U.S. Navy servicemen and women recently debuted the “Great Green Fleet,” the first aircraft carrier strike group to be powered largely by alternative, nonpetroleum-based fuels. Despite this latest success, however, some congressional conservatives on the Senate and House Armed Services committees want to slash funding for this and other Defense Department clean energy programs. This would short-circuit investments in energy innovation that could have civilian applications and benefits, helping our nation become less reliant on oil. In addition, sole reliance on oil-based fuels subjects the defense budget to increased spending for fuel when the price of oil spikes.
Secretary of the Navy Ray Mabus provided the leadership to build the “Great Green Fleet”—an essential milestone in the Department of Defense’s efforts to reduce its oil dependence by diversifying fuels. The development and use of alternative fuels is vital to the safety of our troops because it diversifies the fuel mix that powers their vessels, planes, and vehicles. That makes them less vulnerable to an oil supply disruption in the Middle East or elsewhere. It is also vital to the long-term fiscal health of our nation because any effort to reduce our reliance on volatilely priced fossil fuels is good for our economy. The Navy’s investment in alternative fuels to power the “Great Green Fleet” is an essential effort to reduce its oil dependence and exposure to volatile prices.
The biofuel blends used in the five-ship demonstration were 50-50 mixtures of biofuels—made from used cooking oil and algae—and petroleum-based marine diesel or aviation fuel. About 450,000 gallons of 100 percent “neat” biofuel was purchased in 2011 for this purpose.
Conservative lawmakers have opposed the U.S. military’s use of advanced biofuels, however, claiming that they are concerned about the cost of these new, nonoil fuels. Sen. John McCain (R-AZ), the ranking Republican on the Senate Armed Services Committee, said, “I don’t believe we can afford it.” Another critic, Rep. Randy Forbes (R-VA), said during a hearing earlier this year that, “I understand that alternative fuels may help our guys in the field, but wouldn’t you agree that the thing they’d be more concerned about is having more ships, more planes, more prepositioned stocks?”
These arguments ignore the drain on America’s defense budget from oil price spikes such as those experienced earlier this year. The Department of Defense estimates that for every $1 increase in the price of a barrel of oil, the military incurs an additional $130 million in fuel costs. In fact, a Center for American Progress analysis (see table) found that the most recent oil price spike cost the Department of Defense $123 million more for oil purchases from January to May of this year compared to purchases one year ago over the same months. The 2012 price spike forced $1.1 billion more spending for oil compared to the same time in 2010.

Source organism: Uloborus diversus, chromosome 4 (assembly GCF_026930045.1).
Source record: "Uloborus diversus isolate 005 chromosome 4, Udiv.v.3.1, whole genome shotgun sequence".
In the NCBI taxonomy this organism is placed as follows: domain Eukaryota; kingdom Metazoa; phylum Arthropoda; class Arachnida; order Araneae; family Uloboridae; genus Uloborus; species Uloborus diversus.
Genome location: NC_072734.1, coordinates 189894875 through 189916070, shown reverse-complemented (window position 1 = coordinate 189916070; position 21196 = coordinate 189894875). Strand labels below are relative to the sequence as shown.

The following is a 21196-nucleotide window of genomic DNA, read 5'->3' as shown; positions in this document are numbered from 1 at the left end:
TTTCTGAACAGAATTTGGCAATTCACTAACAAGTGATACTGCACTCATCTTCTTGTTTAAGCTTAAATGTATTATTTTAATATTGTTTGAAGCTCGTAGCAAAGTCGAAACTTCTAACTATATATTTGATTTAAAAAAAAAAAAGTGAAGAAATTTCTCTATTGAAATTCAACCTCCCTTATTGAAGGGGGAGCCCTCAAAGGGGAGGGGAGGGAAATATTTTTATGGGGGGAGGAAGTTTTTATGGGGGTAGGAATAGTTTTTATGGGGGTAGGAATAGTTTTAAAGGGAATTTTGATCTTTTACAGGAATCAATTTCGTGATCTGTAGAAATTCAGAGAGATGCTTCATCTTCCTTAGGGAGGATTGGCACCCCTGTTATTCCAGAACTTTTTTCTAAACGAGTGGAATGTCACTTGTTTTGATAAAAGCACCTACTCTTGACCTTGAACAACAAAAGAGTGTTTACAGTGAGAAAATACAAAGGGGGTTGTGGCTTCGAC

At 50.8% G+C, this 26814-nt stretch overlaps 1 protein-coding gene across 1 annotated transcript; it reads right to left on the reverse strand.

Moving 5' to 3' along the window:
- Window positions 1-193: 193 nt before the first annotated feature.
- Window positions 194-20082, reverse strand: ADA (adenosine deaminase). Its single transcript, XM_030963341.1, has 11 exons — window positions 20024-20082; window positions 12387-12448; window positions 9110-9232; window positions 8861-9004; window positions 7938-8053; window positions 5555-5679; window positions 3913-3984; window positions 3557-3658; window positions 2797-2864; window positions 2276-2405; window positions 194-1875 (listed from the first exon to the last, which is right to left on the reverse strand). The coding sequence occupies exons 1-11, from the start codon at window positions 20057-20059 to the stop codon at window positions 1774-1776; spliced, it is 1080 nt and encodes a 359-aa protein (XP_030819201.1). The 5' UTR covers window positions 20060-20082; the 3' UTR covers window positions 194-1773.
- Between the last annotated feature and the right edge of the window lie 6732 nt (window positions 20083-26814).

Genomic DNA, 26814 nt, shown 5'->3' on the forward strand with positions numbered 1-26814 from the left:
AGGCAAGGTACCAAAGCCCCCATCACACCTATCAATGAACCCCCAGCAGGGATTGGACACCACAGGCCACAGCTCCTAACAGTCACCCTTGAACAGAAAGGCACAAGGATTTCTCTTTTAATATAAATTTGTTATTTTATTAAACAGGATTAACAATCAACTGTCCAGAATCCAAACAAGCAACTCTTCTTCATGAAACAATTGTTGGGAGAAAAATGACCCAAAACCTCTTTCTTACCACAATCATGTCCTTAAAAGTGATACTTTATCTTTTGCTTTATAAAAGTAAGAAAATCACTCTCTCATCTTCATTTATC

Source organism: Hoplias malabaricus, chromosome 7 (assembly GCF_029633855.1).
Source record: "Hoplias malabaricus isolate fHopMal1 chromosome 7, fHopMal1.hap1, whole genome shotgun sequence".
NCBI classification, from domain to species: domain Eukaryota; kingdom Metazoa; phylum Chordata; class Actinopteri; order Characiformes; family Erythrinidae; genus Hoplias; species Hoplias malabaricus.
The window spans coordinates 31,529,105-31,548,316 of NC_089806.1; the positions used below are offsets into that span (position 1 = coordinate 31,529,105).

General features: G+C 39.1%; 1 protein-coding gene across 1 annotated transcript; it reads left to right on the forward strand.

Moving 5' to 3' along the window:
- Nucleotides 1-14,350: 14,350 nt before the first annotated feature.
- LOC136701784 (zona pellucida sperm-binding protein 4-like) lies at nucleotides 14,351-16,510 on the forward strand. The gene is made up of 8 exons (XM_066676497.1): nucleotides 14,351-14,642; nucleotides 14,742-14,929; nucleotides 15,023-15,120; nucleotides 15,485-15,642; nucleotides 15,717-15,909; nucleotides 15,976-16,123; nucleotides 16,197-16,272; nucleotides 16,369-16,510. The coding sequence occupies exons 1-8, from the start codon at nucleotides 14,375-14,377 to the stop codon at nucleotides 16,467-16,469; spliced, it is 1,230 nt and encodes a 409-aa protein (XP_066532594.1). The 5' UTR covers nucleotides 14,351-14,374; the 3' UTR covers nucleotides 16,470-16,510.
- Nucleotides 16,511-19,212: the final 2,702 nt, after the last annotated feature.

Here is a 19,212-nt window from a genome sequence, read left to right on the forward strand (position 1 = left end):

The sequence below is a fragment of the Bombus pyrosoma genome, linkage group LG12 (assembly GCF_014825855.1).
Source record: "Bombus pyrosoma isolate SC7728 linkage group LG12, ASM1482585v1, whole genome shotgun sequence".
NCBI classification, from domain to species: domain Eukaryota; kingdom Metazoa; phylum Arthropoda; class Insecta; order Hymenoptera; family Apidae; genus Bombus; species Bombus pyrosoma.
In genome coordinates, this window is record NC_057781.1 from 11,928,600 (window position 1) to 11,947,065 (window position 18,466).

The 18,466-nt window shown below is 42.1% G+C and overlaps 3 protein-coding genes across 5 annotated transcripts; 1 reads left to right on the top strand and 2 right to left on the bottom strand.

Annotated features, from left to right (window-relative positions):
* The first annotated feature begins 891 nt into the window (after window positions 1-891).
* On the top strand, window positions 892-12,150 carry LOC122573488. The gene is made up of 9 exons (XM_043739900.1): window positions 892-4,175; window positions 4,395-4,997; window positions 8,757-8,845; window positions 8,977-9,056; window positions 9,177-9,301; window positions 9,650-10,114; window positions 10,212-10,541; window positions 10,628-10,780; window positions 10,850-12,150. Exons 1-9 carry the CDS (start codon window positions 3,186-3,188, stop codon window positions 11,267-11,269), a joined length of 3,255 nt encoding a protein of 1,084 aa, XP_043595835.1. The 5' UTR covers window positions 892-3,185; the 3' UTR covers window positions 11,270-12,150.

There’s no end in sight for the strain of high oil prices on the Department of Defense. According to Energy Department statistics, world oil prices will average an estimated $145 a barrel in 2035 (in 2010 dollars), up from the current $85-to-$110 range this year.
This past May, groups including Pew Charitable Trusts, the American Farm Bureau Federation, and Airlines for America issued a joint statement voicing their opposition to the antibiofuel amendments adopted by the Senate Committee on Armed Services:
In fiscal years 2011 and 2012, DoD came up $5.6 billion short in its budget for military operations and maintenance because it spent more on fuel than anticipated. Moreover, the United States sends $1 billion overseas each and every day to pay for foreign oil, further draining resources from the U.S. economy.
Rep. Forbes argues that studies show biofuel will always be more expensive than petroleum, but the Defense Department’s purchase of small amounts of biofuel for research and development has already dramatically reduced its price, as manufacturers streamline production processes. In fact, the cost of biofuel was cut in half in two years, according to Secretary Mabus.